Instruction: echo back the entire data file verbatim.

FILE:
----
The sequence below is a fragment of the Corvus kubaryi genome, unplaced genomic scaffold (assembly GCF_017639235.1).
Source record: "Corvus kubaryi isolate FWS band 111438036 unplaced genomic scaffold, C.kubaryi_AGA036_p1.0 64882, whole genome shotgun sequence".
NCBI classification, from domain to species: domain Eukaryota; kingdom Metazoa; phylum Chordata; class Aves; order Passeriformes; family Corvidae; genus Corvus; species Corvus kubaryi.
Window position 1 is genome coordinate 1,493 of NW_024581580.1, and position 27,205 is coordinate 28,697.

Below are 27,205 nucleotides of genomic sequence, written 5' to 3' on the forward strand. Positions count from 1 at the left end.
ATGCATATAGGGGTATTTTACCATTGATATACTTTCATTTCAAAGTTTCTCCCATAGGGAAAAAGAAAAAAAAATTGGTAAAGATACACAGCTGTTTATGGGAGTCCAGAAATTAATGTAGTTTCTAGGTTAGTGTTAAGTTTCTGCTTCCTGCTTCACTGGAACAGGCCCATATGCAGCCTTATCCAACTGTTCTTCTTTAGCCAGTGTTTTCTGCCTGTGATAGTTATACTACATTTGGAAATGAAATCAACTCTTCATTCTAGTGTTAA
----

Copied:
The sequence below is a fragment of the Corvus kubaryi genome, unplaced genomic scaffold (assembly GCF_017639235.1).
Source record: "Corvus kubaryi isolate FWS band 111438036 unplaced genomic scaffold, C.kubaryi_AGA036_p1.0 64882, whole genome shotgun sequence".
NCBI classification, from domain to species: domain Eukaryota; kingdom Metazoa; phylum Chordata; class Aves; order Passeriformes; family Corvidae; genus Corvus; species Corvus kubaryi.
Window position 1 is genome coordinate 1,493 of NW_024581580.1, and position 27,205 is coordinate 28,697.

Below are 27,205 nucleotides of genomic sequence, written 5' to 3' on the forward strand. Positions count from 1 at the left end.
ATGCATATAGGGGTATTTTACCATTGATATACTTTCATTTCAAAGTTTCTCCCATAGGGAAAAAGAAAAAAAAATTGGTAAAGATACACAGCTGTTTATGGGAGTCCAGAAATTAATGTAGTTTCTAGGTTAGTGTTAAGTTTCTGCTTCCTGCTTCACTGGAACAGGCCCATATGCAGCCTTATCCAACTGTTCTTCTTTAGCCAGTGTTTTCTGCCTGTGATAGTTATACTACATTTGGAAATGAAATCAACTCTTCATTCTAGTGTTAA